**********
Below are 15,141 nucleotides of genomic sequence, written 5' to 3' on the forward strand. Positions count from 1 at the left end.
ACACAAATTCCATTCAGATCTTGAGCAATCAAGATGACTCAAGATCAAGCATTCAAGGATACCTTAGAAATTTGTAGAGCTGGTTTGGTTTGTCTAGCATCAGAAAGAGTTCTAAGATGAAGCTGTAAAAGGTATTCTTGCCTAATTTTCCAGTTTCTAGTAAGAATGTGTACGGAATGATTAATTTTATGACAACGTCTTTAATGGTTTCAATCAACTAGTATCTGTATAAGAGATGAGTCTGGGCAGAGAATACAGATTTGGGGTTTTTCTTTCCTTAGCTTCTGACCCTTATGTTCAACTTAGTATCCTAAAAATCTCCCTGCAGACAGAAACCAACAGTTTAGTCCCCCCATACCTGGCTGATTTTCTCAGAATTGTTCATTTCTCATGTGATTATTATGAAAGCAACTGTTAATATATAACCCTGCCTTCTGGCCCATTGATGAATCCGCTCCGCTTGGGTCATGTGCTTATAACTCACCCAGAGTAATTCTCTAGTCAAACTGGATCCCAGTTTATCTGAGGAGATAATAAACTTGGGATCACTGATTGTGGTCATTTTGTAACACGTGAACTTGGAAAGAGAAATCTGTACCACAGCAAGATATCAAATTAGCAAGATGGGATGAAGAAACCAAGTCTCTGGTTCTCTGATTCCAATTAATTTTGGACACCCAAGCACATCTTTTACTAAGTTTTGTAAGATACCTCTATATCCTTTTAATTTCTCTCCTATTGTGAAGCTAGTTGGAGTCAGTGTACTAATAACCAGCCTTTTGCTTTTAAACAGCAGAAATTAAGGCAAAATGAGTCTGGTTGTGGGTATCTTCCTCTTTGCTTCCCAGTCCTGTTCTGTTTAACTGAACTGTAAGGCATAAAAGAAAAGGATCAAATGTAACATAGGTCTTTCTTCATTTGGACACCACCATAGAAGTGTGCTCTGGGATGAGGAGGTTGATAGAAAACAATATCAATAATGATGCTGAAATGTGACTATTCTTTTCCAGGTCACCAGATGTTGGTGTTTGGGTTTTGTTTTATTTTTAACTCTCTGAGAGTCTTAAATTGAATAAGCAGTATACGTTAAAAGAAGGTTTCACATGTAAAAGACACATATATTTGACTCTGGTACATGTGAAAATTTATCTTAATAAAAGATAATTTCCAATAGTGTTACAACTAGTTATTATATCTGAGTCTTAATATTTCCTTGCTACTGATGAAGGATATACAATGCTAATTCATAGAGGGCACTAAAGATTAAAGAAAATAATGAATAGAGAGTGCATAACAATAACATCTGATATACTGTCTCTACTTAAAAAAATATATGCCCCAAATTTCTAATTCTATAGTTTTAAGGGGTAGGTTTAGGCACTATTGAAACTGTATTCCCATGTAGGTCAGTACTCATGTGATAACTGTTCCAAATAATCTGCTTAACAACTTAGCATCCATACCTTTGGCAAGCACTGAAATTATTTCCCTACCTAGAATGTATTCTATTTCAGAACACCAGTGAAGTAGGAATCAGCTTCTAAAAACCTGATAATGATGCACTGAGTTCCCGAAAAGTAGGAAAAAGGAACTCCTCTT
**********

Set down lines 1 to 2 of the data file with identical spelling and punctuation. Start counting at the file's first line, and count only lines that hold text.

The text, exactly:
Below are 15,141 nucleotides of genomic sequence, written 5' to 3' on the forward strand. Positions count from 1 at the left end.
ACACAAATTCCATTCAGATCTTGAGCAATCAAGATGACTCAAGATCAAGCATTCAAGGATACCTTAGAAATTTGTAGAGCTGGTTTGGTTTGTCTAGCATCAGAAAGAGTTCTAAGATGAAGCTGTAAAAGGTATTCTTGCCTAATTTTCCAGTTTCTAGTAAGAATGTGTACGGAATGATTAATTTTATGACAACGTCTTTAATGGTTTCAATCAACTAGTATCTGTATAAGAGATGAGTCTGGGCAGAGAATACAGATTTGGGGTTTTTCTTTCCTTAGCTTCTGACCCTTATGTTCAACTTAGTATCCTAAAAATCTCCCTGCAGACAGAAACCAACAGTTTAGTCCCCCCATACCTGGCTGATTTTCTCAGAATTGTTCATTTCTCATGTGATTATTATGAAAGCAACTGTTAATATATAACCCTGCCTTCTGGCCCATTGATGAATCCGCTCCGCTTGGGTCATGTGCTTATAACTCACCCAGAGTAATTCTCTAGTCAAACTGGATCCCAGTTTATCTGAGGAGATAATAAACTTGGGATCACTGATTGTGGTCATTTTGTAACACGTGAACTTGGAAAGAGAAATCTGTACCACAGCAAGATATCAAATTAGCAAGATGGGATGAAGAAACCAAGTCTCTGGTTCTCTGATTCCAATTAATTTTGGACACCCAAGCACATCTTTTACTAAGTTTTGTAAGATACCTCTATATCCTTTTAATTTCTCTCCTATTGTGAAGCTAGTTGGAGTCAGTGTACTAATAACCAGCCTTTTGCTTTTAAACAGCAGAAATTAAGGCAAAATGAGTCTGGTTGTGGGTATCTTCCTCTTTGCTTCCCAGTCCTGTTCTGTTTAACTGAACTGTAAGGCATAAAAGAAAAGGATCAAATGTAACATAGGTCTTTCTTCATTTGGACACCACCATAGAAGTGTGCTCTGGGATGAGGAGGTTGATAGAAAACAATATCAATAATGATGCTGAAATGTGACTATTCTTTTCCAGGTCACCAGATGTTGGTGTTTGGGTTTTGTTTTATTTTTAACTCTCTGAGAGTCTTAAATTGAATAAGCAGTATACGTTAAAAGAAGGTTTCACATGTAAAAGACACATATATTTGACTCTGGTACATGTGAAAATTTATCTTAATAAAAGATAATTTCCAATAGTGTTACAACTAGTTATTATATCTGAGTCTTAATATTTCCTTGCTACTGATGAAGGATATACAATGCTAATTCATAGAGGGCACTAAAGATTAAAGAAAATAATGAATAGAGAGTGCATAACAATAACATCTGATATACTGTCTCTACTTAAAAAAATATATGCCCCAAATTTCTAATTCTATAGTTTTAAGGGGTAGGTTTAGGCACTATTGAAACTGTATTCCCATGTAGGTCAGTACTCATGTGATAACTGTTCCAAATAATCTGCTTAACAACTTAGCATCCATACCTTTGGCAAGCACTGAAATTATTTCCCTACCTAGAATGTATTCTATTTCAGAACACCAGTGAAGTAGGAATCAGCTTCTAAAAACCTGATAATGATGCACTGAGTTCCCGAAAAGTAGGAAAAAGGAACTCCTCTT